It has to be said that the Bordeaux Bombers have always played to their best when at home. This has always made them a formidable opponent for all visiting teams. Nevertheless, when the reigning premiers go down to the Bombers, it is a significant event, and a significant upset.
It can always be argued that road trips are always at the mercy of how many of a squad (and who) can make the journey. But that problem occurs for all teams across the season – games still have to be won on the day, and that is what the Bordeaux Bombers did. They played a brand of football which saw their nine players better than their opposition across four quarters.
Bordeaux got away to a good start and by half time had already moved out to a 25-point lead. Not an unassailable lead – especially for a team stocked with as much talent and the Cockerels – but it did mean that the Paris team had to outscore the Bombers by more than four goals in the second half, and that would prove a tough ask for any team.
The first leg of the Rebel Shield in Cork was played out last Friday between Cork’s big two footy teams – the Leeside Lions and the UCC Bombers. The clash has been going now for a number of years and in the words of the Lions, “has provided some memorable contests over the years and it is sure to deliver once again.”
Cork, in southern Ireland, has become one of the more successful cities at growing successful teams – the Leeside Lions won back to back AFL Ireland premierships in 2016 and 2017. The UCC Bombers are the current holders of the Fitzpatrick Cup for universities. In fact, the Bombers have won the cup on three occasions in the men’s division (2013, 2017 and 2018) and also the women’s division in all three years of the women’s draw in 2016, 2017 and 2018.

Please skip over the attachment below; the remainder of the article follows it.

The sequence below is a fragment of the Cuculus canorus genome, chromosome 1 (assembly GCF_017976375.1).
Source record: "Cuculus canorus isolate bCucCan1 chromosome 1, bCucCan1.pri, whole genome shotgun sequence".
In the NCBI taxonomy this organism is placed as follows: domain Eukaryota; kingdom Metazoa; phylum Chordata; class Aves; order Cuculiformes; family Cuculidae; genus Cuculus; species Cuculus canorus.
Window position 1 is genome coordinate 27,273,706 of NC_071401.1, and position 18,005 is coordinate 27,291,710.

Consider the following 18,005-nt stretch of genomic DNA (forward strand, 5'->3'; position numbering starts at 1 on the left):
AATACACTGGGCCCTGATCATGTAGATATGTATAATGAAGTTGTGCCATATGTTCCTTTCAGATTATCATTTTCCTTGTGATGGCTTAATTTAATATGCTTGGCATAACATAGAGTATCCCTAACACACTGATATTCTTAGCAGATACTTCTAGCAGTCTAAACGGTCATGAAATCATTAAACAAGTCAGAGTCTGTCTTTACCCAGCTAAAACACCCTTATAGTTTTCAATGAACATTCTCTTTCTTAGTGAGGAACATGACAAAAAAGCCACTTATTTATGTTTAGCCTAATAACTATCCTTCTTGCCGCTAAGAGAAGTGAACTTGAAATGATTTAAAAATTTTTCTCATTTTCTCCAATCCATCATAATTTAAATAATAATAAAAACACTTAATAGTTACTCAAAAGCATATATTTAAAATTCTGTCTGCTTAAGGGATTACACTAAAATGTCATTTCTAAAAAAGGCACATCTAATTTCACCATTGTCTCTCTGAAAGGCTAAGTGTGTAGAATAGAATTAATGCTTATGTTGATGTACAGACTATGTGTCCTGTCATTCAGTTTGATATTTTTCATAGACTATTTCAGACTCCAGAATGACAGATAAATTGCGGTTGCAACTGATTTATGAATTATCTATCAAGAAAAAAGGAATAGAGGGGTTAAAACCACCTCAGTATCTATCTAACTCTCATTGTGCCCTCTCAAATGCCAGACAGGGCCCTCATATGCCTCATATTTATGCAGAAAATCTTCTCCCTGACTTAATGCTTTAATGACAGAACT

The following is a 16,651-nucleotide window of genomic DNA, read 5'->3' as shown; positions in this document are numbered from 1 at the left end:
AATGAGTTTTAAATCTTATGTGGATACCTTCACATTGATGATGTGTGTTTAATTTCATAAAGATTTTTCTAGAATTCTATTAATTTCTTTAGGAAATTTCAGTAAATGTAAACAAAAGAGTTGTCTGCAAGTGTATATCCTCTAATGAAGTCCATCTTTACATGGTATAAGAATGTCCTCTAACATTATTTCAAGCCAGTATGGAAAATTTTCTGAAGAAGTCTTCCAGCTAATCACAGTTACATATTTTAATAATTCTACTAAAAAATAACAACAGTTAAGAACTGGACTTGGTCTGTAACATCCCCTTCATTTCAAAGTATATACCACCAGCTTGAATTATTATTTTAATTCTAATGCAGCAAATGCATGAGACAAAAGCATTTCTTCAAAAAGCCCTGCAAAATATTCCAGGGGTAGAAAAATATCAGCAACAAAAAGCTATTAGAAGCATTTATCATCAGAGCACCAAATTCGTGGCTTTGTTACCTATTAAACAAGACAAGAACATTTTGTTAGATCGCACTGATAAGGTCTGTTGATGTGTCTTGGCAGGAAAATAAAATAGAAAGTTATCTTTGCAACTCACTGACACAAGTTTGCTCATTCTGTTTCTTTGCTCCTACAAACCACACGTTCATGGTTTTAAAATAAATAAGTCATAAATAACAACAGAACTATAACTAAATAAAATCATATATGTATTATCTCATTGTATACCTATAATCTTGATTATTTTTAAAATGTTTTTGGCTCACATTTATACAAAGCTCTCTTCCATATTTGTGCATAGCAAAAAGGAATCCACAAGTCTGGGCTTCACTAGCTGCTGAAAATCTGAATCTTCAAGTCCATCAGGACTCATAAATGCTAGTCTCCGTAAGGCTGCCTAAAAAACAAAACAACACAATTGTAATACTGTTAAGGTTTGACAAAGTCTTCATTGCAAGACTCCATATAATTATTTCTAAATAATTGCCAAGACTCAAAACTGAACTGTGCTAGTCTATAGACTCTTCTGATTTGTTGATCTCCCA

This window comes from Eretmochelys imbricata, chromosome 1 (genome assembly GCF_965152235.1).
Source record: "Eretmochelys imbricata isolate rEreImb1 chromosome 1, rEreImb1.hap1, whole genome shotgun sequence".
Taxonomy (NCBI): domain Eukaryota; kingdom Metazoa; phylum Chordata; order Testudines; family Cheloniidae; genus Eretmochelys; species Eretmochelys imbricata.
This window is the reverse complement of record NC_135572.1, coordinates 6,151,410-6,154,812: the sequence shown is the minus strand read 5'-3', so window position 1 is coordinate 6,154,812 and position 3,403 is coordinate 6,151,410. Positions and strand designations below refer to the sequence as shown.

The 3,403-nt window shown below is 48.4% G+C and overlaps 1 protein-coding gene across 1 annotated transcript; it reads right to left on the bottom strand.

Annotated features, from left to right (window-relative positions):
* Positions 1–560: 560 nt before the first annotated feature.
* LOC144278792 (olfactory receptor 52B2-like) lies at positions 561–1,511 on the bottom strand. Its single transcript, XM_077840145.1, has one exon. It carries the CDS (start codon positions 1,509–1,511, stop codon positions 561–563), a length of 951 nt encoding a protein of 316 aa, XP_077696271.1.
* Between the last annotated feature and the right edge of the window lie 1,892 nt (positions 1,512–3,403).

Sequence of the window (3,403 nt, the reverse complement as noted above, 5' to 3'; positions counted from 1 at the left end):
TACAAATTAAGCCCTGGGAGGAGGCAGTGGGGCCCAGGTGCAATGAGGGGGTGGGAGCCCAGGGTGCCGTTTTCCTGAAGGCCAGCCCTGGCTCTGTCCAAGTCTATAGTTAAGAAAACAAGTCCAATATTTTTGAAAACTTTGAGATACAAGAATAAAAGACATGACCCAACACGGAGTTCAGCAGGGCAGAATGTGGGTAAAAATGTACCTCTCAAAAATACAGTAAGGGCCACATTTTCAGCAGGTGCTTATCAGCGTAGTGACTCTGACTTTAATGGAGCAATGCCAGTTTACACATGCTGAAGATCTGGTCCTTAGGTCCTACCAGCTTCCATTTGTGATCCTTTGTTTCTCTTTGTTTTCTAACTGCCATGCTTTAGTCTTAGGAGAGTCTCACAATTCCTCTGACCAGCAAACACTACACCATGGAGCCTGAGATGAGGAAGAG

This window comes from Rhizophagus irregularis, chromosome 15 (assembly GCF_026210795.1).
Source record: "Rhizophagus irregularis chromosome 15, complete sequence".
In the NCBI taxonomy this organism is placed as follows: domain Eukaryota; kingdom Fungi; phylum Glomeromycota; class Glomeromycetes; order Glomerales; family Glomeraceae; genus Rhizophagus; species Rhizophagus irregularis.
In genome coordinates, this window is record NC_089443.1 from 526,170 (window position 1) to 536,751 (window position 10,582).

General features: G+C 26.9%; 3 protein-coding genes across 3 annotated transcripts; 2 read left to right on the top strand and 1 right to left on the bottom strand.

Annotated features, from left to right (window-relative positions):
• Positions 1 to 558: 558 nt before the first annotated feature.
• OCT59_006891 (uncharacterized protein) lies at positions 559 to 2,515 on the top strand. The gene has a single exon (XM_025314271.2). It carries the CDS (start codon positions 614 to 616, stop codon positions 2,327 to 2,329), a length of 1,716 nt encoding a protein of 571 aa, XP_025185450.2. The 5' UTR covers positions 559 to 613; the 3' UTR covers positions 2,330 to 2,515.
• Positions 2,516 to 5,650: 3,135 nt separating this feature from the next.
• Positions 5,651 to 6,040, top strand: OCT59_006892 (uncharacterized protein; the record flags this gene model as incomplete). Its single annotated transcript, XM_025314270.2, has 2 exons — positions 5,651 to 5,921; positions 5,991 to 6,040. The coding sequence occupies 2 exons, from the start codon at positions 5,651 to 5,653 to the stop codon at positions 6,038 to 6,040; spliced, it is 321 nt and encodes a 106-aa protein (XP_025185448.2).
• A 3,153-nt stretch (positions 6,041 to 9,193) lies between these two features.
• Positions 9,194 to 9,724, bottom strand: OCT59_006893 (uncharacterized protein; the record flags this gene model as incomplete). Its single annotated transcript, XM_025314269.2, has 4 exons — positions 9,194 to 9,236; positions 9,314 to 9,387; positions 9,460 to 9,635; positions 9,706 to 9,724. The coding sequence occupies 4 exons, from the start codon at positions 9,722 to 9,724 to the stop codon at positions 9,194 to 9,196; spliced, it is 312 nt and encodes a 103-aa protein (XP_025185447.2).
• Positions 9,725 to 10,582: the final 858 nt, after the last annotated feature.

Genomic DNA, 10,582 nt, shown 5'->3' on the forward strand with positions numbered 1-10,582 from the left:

There are serious bragging rights that go along with the event, and both teams give everything. The Leeside Lions stated that, “as promised, the 1st Leg of the Rebel Shield proved to be a close and exciting game.”
The rebranding and redeveloping of football in Toulouse has seen the former powerhouse, the Toulouse Hawks, initially sacrifice their results to help create the Blagnac Aviators. Then, as the Aviators passed into French footy history, the new two-team entity Stade Toulousain has grown in their place. The subsequent start of the new season for both Toulouse teams is cause for caution for all other French teams.
It is only early in the season, yet both Toulouse teams have recorded significant victories, suggesting that there is greater depth than ever before in Toulouse and both Stade Toulousain teams will be in the running for potential finals action next year.